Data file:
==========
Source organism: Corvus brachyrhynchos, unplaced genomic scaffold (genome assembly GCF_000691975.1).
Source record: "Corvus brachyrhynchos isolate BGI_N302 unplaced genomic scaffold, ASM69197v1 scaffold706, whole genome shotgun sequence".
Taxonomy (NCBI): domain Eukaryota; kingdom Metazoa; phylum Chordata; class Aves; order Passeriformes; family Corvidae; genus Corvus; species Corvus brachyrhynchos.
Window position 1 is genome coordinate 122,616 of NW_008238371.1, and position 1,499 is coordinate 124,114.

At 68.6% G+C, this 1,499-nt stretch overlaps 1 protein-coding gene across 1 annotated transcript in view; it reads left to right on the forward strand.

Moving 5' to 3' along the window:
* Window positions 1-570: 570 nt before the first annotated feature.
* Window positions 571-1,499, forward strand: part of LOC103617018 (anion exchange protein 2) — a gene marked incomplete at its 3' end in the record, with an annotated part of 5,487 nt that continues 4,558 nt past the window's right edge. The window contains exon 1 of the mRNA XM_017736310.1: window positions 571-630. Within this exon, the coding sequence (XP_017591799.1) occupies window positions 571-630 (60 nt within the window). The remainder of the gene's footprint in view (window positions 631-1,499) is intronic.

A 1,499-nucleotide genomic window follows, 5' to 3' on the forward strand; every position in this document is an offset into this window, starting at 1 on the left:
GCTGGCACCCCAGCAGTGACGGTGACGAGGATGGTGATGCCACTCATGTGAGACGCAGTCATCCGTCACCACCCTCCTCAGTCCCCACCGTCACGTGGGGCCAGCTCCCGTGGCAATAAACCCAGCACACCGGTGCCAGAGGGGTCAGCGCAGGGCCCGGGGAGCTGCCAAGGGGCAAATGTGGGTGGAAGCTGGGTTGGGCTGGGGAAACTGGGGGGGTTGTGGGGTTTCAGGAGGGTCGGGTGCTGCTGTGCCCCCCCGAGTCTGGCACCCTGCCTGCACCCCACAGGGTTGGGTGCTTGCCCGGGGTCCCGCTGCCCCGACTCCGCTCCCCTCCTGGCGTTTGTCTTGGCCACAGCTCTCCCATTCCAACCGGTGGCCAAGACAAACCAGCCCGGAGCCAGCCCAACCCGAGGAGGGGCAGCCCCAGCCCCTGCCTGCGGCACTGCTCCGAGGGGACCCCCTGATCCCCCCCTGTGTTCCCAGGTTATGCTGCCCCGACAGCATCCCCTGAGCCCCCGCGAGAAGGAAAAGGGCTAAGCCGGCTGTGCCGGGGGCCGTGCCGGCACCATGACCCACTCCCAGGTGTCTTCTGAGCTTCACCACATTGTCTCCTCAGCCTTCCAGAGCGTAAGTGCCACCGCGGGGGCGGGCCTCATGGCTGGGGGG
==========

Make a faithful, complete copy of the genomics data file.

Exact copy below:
Source organism: Corvus brachyrhynchos, unplaced genomic scaffold (genome assembly GCF_000691975.1).
Source record: "Corvus brachyrhynchos isolate BGI_N302 unplaced genomic scaffold, ASM69197v1 scaffold706, whole genome shotgun sequence".
Taxonomy (NCBI): domain Eukaryota; kingdom Metazoa; phylum Chordata; class Aves; order Passeriformes; family Corvidae; genus Corvus; species Corvus brachyrhynchos.
Window position 1 is genome coordinate 122,616 of NW_008238371.1, and position 1,499 is coordinate 124,114.

At 68.6% G+C, this 1,499-nt stretch overlaps 1 protein-coding gene across 1 annotated transcript in view; it reads left to right on the forward strand.

Moving 5' to 3' along the window:
* Window positions 1-570: 570 nt before the first annotated feature.
* Window positions 571-1,499, forward strand: part of LOC103617018 (anion exchange protein 2) — a gene marked incomplete at its 3' end in the record, with an annotated part of 5,487 nt that continues 4,558 nt past the window's right edge. The window contains exon 1 of the mRNA XM_017736310.1: window positions 571-630. Within this exon, the coding sequence (XP_017591799.1) occupies window positions 571-630 (60 nt within the window). The remainder of the gene's footprint in view (window positions 631-1,499) is intronic.

A 1,499-nucleotide genomic window follows, 5' to 3' on the forward strand; every position in this document is an offset into this window, starting at 1 on the left:
GCTGGCACCCCAGCAGTGACGGTGACGAGGATGGTGATGCCACTCATGTGAGACGCAGTCATCCGTCACCACCCTCCTCAGTCCCCACCGTCACGTGGGGCCAGCTCCCGTGGCAATAAACCCAGCACACCGGTGCCAGAGGGGTCAGCGCAGGGCCCGGGGAGCTGCCAAGGGGCAAATGTGGGTGGAAGCTGGGTTGGGCTGGGGAAACTGGGGGGGTTGTGGGGTTTCAGGAGGGTCGGGTGCTGCTGTGCCCCCCCGAGTCTGGCACCCTGCCTGCACCCCACAGGGTTGGGTGCTTGCCCGGGGTCCCGCTGCCCCGACTCCGCTCCCCTCCTGGCGTTTGTCTTGGCCACAGCTCTCCCATTCCAACCGGTGGCCAAGACAAACCAGCCCGGAGCCAGCCCAACCCGAGGAGGGGCAGCCCCAGCCCCTGCCTGCGGCACTGCTCCGAGGGGACCCCCTGATCCCCCCCTGTGTTCCCAGGTTATGCTGCCCCGACAGCATCCCCTGAGCCCCCGCGAGAAGGAAAAGGGCTAAGCCGGCTGTGCCGGGGGCCGTGCCGGCACCATGACCCACTCCCAGGTGTCTTCTGAGCTTCACCACATTGTCTCCTCAGCCTTCCAGAGCGTAAGTGCCACCGCGGGGGCGGGCCTCATGGCTGGGGGG